I’m gearing up for analytics within Cushion to get a sense of whether certain flows and features are actually used by folks, but before I get that rolling, I figured I’d spend a casual Thursday night on the couch doing what anyone else would be doing—querying the database for metrics that I can measure to validate my assumptions.
I started by spinning up a follower database to provide a read-only database that mirrors the production database, so I can’t mess anything up. While the database was provisioning, I listed my assumptions about Cushion. This was actually a really helpful exercise to get the assumptions down on paper, but also provided guidance on how to write the queries. I tried not to think in terms of number-based questions, like “How many users created workloads?” I wanted to take a stance, then let the data either prove me right or wrong.
This resulted in a list of assumptions, like “Very few people use workloads.” It essentially leads to the same query as figuring out how many users created workloads, but I find myself more eager to discover the result. The obvious downside with this approach is that I’m incredibly biased when it comes to reading into the results. That said, I’m definitely not considering these results to be the last word when it comes to making a decision—they simply highlight areas I should explore further.
While in-app analytics will take care of seeing where new users get hooked or drop off, I focused these queries on active subscribers—the folks who were already hooked and continue to pay for the service. This provides me with much more accurate and useful metrics because it’s not skewed by the countless folks who sign up, click around a few times, and never return. I do want to know why those users drop off, but I won’t find out by querying the database.
To improve the results further, I focused on various timespans rather than all-time. This helped weed out any false positives, like if someone created a few workloads when they first signed up years ago, but none since. The topic of the query helped determine the length of the timespan. When validating whether folks tracked time, I looked at the past month because people who track time do so often. For other topics, like vacations, I looked at the past year because vacations are most likely few and far between—especially now.
Because I love to spreadsheet, I created one for the results. In the first column, I listed all of the features from my assumptions. Then, I created a column for the number of subscribers who actively use those features. The third column calculates the percentage by comparing the previous number with the Cushion’s total active subscribers. To make the results more visually noticeable, I applied conditional formatting to color the rows from green to yellow to red based on the percentage.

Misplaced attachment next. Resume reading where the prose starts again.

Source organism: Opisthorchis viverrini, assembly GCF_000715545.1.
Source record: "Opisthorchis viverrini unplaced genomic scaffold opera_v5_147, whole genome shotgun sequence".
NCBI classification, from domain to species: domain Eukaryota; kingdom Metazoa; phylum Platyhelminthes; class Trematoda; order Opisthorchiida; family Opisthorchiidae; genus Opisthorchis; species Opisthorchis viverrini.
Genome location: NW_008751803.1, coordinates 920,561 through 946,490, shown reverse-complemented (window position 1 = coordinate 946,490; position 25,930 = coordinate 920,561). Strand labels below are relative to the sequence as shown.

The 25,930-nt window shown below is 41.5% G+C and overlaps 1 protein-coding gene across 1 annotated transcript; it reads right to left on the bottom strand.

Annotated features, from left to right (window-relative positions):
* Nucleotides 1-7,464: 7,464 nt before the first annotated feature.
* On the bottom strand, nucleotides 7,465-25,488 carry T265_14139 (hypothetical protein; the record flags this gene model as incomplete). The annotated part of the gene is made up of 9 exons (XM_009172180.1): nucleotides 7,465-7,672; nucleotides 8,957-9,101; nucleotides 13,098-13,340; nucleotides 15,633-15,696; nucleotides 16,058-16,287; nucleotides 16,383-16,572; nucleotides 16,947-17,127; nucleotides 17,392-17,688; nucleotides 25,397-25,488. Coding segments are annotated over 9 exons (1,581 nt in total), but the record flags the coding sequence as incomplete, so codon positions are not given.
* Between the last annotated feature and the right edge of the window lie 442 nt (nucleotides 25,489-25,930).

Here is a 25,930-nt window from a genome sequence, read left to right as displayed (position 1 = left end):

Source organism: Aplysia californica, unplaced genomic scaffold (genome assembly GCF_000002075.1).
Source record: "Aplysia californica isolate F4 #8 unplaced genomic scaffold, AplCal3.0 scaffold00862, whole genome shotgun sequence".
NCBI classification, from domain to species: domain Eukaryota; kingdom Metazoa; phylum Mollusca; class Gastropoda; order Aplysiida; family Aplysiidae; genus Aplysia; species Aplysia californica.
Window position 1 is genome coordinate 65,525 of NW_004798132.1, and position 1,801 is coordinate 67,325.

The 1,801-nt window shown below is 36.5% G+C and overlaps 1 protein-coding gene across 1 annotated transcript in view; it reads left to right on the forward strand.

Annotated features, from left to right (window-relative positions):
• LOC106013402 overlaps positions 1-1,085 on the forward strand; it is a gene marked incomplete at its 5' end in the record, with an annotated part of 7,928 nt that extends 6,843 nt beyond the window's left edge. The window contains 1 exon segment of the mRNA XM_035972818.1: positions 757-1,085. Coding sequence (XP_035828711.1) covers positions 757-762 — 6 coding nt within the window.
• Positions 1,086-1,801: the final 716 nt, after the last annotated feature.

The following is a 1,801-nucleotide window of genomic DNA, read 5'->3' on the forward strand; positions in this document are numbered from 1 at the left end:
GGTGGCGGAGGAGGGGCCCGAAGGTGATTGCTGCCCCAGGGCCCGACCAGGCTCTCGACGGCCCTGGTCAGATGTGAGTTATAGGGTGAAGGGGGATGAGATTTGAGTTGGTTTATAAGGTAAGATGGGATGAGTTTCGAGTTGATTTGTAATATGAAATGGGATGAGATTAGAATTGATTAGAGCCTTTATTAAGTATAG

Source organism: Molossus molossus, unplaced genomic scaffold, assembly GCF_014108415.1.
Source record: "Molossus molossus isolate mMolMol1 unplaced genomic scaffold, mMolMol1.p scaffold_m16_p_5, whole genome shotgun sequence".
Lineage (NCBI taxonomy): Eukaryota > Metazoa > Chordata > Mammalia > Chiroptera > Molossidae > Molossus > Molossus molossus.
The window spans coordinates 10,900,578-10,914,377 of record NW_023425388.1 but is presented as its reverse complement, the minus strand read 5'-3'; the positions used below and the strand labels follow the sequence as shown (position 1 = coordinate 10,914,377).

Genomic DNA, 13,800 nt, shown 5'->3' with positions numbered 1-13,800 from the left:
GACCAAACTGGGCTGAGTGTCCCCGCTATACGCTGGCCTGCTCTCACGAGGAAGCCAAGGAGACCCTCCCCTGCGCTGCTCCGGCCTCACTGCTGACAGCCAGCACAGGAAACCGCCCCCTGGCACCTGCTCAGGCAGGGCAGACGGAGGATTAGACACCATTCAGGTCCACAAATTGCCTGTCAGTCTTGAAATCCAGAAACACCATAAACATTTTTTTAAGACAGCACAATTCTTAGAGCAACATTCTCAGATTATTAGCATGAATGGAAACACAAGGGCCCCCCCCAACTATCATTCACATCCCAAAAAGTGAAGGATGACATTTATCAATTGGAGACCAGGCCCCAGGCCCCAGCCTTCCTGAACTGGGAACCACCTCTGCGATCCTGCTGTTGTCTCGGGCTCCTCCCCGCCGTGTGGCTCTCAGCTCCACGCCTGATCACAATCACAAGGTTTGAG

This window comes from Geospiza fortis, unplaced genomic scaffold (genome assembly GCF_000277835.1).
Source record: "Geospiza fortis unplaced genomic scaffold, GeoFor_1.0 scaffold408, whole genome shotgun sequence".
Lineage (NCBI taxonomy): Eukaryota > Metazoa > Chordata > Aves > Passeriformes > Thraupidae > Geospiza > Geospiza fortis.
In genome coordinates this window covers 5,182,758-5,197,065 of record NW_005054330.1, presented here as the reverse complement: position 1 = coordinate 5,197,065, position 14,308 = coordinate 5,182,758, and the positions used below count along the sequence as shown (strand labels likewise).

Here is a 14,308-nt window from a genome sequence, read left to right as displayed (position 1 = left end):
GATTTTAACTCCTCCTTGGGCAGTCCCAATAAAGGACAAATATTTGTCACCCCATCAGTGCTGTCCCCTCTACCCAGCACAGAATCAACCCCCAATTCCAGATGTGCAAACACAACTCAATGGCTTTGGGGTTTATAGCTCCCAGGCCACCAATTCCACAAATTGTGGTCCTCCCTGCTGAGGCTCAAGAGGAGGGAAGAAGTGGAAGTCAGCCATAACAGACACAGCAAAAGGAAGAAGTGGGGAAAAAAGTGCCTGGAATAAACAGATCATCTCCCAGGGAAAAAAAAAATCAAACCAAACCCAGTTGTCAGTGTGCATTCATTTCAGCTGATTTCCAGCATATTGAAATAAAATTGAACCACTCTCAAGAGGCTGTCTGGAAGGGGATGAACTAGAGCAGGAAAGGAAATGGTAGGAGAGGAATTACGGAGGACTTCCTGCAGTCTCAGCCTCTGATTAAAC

Surprisingly, the results were more or less spot-on with my assumptions. Better yet, the features that I feel best represent Cushion are the ones that the majority of subscribers use. Conversely, the features that never seemed to fit are the ones that barely anyone uses. While these two ends of the spectrum represent the green and red rows, the yellow ones were especially interesting. Instead of viewing any of these features as ones I would potentially deprecate for new users, the results simply suggest that I shouldn’t focus on them as standout features when describing or marketing Cushion.
Now that I have the results, I can start thinking about surveys and user-testing for follow-up questions. Also, aside from the assumptions I was able to measure with queries, I still have just as many assumptions that can’t be measured this way, like “Graphs and data tables should be two separate views”—a scandalous idea if I’ve ever seen one. I’m hoping to take this opportunity to establish a rhythm with surveys for folks, so I can continue learning about Cushion’s usage. I’ll admit—I was worried about what I’d learn from these queries, but now I’m actually excited. The more I learn, the more focused I feel.